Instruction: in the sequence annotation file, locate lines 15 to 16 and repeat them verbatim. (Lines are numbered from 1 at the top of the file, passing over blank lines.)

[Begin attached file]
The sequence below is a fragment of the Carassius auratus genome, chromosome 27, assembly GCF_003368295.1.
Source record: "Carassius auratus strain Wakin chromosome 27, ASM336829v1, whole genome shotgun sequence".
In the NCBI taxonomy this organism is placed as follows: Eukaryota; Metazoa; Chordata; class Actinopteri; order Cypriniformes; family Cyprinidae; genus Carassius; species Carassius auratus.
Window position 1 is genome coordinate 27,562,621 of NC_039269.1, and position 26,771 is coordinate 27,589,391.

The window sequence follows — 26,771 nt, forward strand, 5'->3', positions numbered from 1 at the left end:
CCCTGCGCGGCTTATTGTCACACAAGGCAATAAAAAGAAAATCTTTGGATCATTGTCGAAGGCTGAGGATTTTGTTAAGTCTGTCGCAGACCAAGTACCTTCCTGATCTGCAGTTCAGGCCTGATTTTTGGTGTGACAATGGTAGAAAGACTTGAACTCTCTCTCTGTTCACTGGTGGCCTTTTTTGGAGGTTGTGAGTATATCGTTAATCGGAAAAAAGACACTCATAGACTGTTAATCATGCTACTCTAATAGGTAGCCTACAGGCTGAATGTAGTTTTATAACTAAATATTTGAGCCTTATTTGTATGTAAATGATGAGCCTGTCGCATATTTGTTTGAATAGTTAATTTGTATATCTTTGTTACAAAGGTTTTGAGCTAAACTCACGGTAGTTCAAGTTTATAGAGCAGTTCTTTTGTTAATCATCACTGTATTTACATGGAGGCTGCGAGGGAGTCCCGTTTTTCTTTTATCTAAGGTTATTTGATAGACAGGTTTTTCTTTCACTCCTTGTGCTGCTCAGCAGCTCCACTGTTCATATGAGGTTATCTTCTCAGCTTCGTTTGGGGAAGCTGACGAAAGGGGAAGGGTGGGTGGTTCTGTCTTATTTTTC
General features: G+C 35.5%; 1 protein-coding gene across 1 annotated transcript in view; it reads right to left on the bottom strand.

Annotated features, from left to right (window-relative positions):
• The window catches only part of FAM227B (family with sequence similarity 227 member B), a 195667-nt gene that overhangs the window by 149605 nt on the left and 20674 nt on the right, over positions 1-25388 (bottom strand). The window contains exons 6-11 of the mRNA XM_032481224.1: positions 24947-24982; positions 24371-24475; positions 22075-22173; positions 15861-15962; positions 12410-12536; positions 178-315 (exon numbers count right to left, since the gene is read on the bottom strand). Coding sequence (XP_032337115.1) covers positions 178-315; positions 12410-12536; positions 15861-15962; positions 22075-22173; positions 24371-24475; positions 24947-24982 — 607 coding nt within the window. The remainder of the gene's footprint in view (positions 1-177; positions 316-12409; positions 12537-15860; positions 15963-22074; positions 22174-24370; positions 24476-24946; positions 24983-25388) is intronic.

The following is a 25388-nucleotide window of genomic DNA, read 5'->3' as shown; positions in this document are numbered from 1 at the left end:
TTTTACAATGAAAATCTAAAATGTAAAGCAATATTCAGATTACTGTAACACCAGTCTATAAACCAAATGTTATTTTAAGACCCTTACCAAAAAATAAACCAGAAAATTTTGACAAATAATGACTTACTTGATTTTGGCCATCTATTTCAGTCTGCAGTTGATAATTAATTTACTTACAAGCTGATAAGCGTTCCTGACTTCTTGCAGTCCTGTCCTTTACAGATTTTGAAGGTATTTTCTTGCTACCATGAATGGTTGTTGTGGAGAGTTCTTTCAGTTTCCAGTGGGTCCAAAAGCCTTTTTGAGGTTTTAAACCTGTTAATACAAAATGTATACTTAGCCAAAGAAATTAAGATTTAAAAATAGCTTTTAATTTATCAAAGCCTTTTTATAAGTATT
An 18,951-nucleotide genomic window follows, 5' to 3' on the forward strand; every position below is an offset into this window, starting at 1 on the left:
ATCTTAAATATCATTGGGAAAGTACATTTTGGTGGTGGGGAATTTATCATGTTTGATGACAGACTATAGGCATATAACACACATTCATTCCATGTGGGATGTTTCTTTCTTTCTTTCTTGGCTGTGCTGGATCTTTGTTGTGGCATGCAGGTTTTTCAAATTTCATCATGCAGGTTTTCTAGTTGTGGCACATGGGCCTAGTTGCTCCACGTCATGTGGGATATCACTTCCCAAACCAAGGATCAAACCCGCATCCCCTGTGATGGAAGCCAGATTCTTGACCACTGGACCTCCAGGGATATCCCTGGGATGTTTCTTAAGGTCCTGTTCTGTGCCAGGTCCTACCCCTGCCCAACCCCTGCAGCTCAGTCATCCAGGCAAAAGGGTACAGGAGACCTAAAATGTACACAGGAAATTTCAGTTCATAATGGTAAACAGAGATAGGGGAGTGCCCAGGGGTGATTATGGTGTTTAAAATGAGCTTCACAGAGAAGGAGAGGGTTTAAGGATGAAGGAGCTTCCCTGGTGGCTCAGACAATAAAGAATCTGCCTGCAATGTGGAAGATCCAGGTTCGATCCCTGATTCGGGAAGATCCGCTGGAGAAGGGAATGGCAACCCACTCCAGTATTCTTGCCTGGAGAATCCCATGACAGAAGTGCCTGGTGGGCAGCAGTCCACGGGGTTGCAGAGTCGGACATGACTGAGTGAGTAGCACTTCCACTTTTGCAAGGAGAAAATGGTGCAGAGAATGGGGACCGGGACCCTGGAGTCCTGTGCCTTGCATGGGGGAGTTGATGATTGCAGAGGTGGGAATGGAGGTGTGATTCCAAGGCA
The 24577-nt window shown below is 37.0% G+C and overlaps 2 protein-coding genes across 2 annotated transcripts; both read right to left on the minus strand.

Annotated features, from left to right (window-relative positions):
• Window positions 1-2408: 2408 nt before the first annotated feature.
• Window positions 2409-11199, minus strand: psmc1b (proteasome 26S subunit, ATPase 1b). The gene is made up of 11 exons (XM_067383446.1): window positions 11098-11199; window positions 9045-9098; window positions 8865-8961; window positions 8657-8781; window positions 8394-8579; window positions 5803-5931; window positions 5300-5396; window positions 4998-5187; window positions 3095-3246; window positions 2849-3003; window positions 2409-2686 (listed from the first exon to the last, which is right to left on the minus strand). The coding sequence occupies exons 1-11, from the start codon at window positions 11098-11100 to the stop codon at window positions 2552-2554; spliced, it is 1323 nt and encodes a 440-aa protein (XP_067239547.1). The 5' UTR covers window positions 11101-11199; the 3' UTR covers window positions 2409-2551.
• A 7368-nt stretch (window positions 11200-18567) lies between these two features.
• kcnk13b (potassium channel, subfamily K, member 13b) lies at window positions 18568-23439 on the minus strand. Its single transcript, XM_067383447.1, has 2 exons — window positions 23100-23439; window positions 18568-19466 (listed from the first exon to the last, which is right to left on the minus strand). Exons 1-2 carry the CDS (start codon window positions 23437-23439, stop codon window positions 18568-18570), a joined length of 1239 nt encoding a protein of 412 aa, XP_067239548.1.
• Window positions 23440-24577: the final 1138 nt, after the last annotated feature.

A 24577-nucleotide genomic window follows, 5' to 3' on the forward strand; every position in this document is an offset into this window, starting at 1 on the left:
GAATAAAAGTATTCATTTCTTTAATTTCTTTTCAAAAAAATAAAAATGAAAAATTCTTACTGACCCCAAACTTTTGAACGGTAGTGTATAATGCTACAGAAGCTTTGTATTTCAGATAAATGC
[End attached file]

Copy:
Annotated features, from left to right (window-relative positions):
• Window positions 1-2408: 2408 nt before the first annotated feature.